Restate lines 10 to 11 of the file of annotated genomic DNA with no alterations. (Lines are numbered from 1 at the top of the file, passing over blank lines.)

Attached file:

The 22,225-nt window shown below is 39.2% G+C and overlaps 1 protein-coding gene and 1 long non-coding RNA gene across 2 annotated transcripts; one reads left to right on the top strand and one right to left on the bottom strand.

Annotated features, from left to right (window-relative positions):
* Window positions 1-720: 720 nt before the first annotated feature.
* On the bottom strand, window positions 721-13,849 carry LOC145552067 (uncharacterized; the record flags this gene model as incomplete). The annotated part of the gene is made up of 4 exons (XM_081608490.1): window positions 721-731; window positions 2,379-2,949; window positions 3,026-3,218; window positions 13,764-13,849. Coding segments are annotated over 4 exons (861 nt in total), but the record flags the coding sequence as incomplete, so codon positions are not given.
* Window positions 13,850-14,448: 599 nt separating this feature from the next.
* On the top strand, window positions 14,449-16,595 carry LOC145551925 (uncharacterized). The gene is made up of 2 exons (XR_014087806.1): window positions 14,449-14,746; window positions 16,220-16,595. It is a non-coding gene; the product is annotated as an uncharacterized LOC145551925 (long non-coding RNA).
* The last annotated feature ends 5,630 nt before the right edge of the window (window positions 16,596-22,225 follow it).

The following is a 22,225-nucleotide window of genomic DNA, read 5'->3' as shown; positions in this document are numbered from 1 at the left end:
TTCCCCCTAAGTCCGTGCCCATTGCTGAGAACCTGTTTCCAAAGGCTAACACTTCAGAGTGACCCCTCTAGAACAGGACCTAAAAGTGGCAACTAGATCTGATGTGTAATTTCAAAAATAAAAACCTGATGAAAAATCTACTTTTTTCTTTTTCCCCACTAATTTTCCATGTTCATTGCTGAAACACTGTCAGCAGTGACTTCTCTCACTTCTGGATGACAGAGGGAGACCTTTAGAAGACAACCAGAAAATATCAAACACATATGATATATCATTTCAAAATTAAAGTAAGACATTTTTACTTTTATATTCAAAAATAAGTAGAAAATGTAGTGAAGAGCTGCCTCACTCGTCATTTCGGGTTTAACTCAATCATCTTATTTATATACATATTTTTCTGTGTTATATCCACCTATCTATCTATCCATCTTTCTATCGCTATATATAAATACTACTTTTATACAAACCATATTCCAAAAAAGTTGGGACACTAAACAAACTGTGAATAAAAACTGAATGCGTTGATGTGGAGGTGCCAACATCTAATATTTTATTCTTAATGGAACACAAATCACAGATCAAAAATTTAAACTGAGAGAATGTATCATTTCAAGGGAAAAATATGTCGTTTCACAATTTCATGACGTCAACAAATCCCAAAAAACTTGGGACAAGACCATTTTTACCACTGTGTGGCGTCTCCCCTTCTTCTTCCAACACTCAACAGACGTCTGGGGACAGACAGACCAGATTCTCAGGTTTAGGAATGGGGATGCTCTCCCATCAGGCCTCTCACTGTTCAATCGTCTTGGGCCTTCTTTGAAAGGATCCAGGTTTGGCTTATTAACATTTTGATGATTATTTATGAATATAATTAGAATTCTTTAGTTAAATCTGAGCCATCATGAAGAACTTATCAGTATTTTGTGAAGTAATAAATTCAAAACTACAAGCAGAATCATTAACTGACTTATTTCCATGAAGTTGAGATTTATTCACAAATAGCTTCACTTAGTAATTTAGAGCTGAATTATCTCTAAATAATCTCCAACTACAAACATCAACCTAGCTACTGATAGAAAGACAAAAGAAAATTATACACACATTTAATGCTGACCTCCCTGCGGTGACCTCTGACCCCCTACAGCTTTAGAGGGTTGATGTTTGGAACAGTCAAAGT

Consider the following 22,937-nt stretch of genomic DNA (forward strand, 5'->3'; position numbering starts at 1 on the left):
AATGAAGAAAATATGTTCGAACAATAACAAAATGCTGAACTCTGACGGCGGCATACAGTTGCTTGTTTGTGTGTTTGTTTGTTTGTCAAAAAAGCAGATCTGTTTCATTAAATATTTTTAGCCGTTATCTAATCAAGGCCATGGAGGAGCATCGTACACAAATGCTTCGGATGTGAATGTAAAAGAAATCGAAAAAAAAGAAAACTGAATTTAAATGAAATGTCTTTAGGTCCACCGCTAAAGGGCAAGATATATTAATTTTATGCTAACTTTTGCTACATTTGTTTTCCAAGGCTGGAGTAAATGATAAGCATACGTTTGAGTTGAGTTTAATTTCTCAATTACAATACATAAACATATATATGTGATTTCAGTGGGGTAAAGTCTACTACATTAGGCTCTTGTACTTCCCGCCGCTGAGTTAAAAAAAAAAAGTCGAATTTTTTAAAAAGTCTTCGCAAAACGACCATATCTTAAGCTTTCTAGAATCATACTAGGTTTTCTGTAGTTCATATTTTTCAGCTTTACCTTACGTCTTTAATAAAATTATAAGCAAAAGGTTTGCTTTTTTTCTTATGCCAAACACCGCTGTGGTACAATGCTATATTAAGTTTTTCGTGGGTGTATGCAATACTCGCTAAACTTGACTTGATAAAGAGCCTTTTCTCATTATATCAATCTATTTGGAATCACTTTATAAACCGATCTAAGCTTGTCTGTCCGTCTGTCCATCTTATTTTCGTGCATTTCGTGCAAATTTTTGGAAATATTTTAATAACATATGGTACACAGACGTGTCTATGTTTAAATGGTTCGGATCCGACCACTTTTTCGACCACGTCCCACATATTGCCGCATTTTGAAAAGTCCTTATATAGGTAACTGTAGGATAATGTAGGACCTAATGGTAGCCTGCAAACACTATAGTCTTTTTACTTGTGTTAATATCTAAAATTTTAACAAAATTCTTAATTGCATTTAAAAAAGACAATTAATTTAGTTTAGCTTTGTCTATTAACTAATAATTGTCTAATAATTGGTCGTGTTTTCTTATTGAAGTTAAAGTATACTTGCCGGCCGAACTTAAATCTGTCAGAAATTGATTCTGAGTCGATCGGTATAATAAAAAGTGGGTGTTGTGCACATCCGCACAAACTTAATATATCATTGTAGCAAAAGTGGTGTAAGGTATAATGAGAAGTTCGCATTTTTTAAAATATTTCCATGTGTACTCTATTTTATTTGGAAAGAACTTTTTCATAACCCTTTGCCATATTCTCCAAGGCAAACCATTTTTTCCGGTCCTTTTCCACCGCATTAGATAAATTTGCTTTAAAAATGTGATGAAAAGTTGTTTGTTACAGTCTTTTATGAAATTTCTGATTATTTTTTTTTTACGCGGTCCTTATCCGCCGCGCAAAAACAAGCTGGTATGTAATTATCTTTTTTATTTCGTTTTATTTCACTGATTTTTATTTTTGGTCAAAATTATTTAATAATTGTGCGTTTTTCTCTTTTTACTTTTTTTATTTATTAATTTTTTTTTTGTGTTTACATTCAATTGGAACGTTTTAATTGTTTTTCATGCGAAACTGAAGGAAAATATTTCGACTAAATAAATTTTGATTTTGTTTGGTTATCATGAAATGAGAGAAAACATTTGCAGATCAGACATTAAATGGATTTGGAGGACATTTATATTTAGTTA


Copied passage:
Consider the following 22,937-nt stretch of genomic DNA (forward strand, 5'->3'; position numbering starts at 1 on the left):
AATGAAGAAAATATGTTCGAACAATAACAAAATGCTGAACTCTGACGGCGGCATACAGTTGCTTGTTTGTGTGTTTGTTTGTTTGTCAAAAAAGCAGATCTGTTTCATTAAATATTTTTAGCCGTTATCTAATCAAGGCCATGGAGGAGCATCGTACACAAATGCTTCGGATGTGAATGTAAAAGAAATCGAAAAAAAAGAAAACTGAATTTAAATGAAATGTCTTTAGGTCCACCGCTAAAGGGCAAGATATATTAATTTTATGCTAACTTTTGCTACATTTGTTTTCCAAGGCTGGAGTAAATGATAAGCATACGTTTGAGTTGAGTTTAATTTCTCAATTACAATACATAAACATATATATGTGATTTCAGTGGGGTAAAGTCTACTACATTAGGCTCTTGTACTTCCCGCCGCTGAGTTAAAAAAAAAAAGTCGAATTTTTTAAAAAGTCTTCGCAAAACGACCATATCTTAAGCTTTCTAGAATCATACTAGGTTTTCTGTAGTTCATATTTTTCAGCTTTACCTTACGTCTTTAATAAAATTATAAGCAAAAGGTTTGCTTTTTTTCTTATGCCAAACACCGCTGTGGTACAATGCTATATTAAGTTTTTCGTGGGTGTATGCAATACTCGCTAAACTTGACTTGATAAAGAGCCTTTTCTCATTATATCAATCTATTTGGAATCACTTTATAAACCGATCTAAGCTTGTCTGTCCGTCTGTCCATCTTATTTTCGTGCATTTCGTGCAAATTTTTGGAAATATTTTAATAACATATGGTACACAGACGTGTCTATGTTTAAATGGTTCGGATCCGACCACTTTTTCGACCACGTCCCACATATTGCCGCATTTTGAAAAGTCCTTATATAGGTAACTGTAGGATAATGTAGGACCTAATGGTAGCCTGCAAACACTATAGTCTTTTTACTTGTGTTAATATCTAAAATTTTAACAAAATTCTTAATTGCATTTAAAAAAGACAATTAATTTAGTTTAGCTTTGTCTATTAACTAATAATTGTCTAATAATTGGTCGTGTTTTCTTATTGAAGTTAAAGTATACTTGCCGGCCGAACTTAAATCTGTCAGAAATTGATTCTGAGTCGATCGGTATAATAAAAAGTGGGTGTTGTGCACATCCGCACAAACTTAATATATCATTGTAGCAAAAGTGGTGTAAGGTATAATGAGAAGTTCGCATTTTTTAAAATATTTCCATGTGTACTCTATTTTATTTGGAAAGAACTTTTTCATAACCCTTTGCCATATTCTCCAAGGCAAACCATTTTTTCCGGTCCTTTTCCACCGCATTAGATAAATTTGCTTTAAAAATGTGATGAAAAGTTGTTTGTTACAGTCTTTTATGAAATTTCTGATTATTTTTTTTTTACGCGGTCCTTATCCGCCGCGCAAAAACAAGCTGGTATGTAATTATCTTTTTTATTTCGTTTTATTTCACTGATTTTTATTTTTGGTCAAAATTATTTAATAATTGTGCGTTTTTCTCTTTTTACTTTTTTTATTTATTAATTTTTTTTTTGTGTTTACATTCAATTGGAACGTTTTAATTGTTTTTCATGCGAAACTGAAGGAAAATATTTCGACTAAATAAATTTTGATTTTGTTTGGTTATCATGAAATGAGAGAAAACATTTGCAGATCAGACATTAAATGGATTTGGAGGACATTTATATTTAGTTA